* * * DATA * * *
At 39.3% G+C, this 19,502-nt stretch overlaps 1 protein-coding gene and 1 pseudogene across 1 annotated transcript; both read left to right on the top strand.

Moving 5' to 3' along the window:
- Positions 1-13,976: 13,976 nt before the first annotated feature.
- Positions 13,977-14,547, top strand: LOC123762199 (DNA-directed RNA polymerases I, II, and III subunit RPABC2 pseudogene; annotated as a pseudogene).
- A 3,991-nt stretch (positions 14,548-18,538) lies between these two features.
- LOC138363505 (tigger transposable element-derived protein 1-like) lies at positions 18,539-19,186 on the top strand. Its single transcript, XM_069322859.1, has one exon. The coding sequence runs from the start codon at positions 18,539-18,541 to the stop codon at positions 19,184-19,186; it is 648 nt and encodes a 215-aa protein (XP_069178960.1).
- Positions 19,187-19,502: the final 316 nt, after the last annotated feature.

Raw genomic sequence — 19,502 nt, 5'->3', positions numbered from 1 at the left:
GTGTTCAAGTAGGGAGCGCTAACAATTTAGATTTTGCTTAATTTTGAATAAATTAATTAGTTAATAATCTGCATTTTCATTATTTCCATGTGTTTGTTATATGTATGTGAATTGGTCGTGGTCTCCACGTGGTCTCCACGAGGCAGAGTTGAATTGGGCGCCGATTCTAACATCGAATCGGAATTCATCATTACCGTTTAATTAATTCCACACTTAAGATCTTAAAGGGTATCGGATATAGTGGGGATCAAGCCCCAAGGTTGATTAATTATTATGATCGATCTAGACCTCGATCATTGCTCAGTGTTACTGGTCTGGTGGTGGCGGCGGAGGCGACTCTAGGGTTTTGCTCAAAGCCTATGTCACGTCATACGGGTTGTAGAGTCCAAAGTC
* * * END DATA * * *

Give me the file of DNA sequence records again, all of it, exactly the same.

At 39.3% G+C, this 19,502-nt stretch overlaps 1 protein-coding gene and 1 pseudogene across 1 annotated transcript; both read left to right on the top strand.

Moving 5' to 3' along the window:
- Positions 1-13,976: 13,976 nt before the first annotated feature.
- Positions 13,977-14,547, top strand: LOC123762199 (DNA-directed RNA polymerases I, II, and III subunit RPABC2 pseudogene; annotated as a pseudogene).
- A 3,991-nt stretch (positions 14,548-18,538) lies between these two features.
- LOC138363505 (tigger transposable element-derived protein 1-like) lies at positions 18,539-19,186 on the top strand. Its single transcript, XM_069322859.1, has one exon. The coding sequence runs from the start codon at positions 18,539-18,541 to the stop codon at positions 19,184-19,186; it is 648 nt and encodes a 215-aa protein (XP_069178960.1).
- Positions 19,187-19,502: the final 316 nt, after the last annotated feature.

Raw genomic sequence — 19,502 nt, 5'->3', positions numbered from 1 at the left:
GTGTTCAAGTAGGGAGCGCTAACAATTTAGATTTTGCTTAATTTTGAATAAATTAATTAGTTAATAATCTGCATTTTCATTATTTCCATGTGTTTGTTATATGTATGTGAATTGGTCGTGGTCTCCACGTGGTCTCCACGAGGCAGAGTTGAATTGGGCGCCGATTCTAACATCGAATCGGAATTCATCATTACCGTTTAATTAATTCCACACTTAAGATCTTAAAGGGTATCGGATATAGTGGGGATCAAGCCCCAAGGTTGATTAATTATTATGATCGATCTAGACCTCGATCATTGCTCAGTGTTACTGGTCTGGTGGTGGCGGCGGAGGCGACTCTAGGGTTTTGCTCAAAGCCTATGTCACGTCATACGGGTTGTAGAGTCCAAAGTC